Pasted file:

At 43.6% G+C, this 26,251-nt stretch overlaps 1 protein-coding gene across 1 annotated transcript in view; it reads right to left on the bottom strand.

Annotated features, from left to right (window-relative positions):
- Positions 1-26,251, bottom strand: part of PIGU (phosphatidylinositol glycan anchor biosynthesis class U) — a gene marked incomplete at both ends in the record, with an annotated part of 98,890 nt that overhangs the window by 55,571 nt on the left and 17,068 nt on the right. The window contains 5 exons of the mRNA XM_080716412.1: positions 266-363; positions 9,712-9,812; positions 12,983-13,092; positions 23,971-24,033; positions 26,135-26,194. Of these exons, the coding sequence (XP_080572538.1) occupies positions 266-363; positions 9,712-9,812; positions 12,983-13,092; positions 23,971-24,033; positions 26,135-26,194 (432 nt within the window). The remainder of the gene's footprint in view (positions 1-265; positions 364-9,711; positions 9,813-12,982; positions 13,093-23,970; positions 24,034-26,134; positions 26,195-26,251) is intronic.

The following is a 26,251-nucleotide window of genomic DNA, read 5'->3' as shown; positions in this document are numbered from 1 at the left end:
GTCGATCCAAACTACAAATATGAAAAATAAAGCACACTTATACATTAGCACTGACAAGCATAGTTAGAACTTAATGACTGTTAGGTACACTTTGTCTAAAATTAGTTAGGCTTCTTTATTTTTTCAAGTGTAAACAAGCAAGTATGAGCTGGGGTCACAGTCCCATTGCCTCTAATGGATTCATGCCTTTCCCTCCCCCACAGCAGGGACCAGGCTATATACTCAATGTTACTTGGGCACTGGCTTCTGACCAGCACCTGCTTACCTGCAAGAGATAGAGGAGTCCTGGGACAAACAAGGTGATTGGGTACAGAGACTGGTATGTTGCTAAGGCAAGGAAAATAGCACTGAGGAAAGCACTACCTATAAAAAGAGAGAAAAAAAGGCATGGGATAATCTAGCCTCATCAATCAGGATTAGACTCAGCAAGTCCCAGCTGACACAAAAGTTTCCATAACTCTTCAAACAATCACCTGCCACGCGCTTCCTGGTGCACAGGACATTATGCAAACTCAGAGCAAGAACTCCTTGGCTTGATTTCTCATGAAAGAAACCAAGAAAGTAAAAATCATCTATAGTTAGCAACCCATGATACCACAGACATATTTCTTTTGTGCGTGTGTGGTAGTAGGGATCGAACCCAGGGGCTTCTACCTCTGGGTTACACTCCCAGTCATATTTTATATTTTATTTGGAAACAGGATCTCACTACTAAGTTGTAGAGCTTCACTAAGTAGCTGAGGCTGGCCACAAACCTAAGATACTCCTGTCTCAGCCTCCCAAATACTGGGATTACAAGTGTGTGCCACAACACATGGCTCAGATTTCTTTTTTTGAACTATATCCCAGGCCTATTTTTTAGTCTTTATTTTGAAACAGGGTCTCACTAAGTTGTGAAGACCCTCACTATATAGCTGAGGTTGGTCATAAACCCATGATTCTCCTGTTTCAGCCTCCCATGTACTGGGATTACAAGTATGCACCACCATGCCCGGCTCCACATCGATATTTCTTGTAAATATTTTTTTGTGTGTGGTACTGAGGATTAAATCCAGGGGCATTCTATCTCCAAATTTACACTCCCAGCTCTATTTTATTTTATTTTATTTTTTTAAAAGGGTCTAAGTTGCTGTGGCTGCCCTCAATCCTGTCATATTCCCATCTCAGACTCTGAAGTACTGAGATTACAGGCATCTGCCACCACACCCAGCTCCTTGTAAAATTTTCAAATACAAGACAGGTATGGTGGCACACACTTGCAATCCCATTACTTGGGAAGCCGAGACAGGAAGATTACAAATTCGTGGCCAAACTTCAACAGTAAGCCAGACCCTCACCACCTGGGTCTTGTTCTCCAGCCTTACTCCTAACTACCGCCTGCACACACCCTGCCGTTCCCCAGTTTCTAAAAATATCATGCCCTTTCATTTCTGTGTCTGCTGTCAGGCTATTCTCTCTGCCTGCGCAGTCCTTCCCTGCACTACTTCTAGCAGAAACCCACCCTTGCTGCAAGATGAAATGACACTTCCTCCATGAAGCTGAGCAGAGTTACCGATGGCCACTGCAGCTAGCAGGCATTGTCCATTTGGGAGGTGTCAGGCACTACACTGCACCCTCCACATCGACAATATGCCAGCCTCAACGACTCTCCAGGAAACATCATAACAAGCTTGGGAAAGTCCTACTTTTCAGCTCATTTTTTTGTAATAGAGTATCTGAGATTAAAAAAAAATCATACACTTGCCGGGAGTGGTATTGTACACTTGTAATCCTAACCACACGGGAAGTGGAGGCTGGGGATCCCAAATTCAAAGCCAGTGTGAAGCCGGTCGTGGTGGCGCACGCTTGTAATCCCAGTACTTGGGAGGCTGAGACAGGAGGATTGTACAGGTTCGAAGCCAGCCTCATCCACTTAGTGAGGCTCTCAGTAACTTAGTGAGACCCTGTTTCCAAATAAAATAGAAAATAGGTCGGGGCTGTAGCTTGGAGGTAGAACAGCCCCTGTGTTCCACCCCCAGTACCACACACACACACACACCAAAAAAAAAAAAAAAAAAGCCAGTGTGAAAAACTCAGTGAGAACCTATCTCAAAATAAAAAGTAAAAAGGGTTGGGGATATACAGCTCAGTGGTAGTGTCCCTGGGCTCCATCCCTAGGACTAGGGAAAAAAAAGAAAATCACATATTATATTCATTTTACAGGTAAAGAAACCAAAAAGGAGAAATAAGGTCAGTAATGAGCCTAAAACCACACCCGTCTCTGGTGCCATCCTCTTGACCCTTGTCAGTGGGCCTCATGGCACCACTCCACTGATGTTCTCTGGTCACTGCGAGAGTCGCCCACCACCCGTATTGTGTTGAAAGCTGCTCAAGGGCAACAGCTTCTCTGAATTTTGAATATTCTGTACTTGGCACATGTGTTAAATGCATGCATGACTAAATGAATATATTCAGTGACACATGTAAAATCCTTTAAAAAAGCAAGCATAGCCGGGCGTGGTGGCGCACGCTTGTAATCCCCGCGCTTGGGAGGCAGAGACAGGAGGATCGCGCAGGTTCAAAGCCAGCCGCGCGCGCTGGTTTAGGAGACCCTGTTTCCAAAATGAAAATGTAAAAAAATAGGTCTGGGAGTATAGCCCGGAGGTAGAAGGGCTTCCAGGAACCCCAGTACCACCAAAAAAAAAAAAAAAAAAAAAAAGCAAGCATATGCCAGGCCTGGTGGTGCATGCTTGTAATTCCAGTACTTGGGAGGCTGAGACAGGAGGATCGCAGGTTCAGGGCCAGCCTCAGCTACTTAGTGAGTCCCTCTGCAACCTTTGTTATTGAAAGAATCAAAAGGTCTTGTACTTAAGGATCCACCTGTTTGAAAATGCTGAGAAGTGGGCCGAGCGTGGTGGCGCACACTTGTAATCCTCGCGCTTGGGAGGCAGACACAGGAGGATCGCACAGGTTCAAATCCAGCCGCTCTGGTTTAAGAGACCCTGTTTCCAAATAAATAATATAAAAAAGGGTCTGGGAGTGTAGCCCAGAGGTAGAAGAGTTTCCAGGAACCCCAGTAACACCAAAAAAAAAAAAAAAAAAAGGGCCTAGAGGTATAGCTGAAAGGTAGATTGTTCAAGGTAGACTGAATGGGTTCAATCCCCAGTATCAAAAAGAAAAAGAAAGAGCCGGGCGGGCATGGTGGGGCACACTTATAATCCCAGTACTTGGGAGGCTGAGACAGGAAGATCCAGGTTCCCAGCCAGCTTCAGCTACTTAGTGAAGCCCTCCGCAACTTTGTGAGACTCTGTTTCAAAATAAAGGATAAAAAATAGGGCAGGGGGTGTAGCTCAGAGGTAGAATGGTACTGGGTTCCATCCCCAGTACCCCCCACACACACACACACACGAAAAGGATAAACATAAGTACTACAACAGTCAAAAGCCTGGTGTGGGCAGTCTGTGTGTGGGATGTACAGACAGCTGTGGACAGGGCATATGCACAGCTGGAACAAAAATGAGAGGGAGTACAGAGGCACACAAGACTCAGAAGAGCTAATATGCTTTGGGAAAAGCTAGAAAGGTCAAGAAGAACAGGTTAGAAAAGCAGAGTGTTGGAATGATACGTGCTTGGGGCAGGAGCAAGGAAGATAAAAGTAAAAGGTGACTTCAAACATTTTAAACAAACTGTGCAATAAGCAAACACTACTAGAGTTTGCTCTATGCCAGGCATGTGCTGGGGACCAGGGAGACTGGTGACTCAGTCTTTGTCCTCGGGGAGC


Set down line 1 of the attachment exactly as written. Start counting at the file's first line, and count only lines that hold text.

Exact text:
At 43.6% G+C, this 26,251-nt stretch overlaps 1 protein-coding gene across 1 annotated transcript in view; it reads right to left on the bottom strand.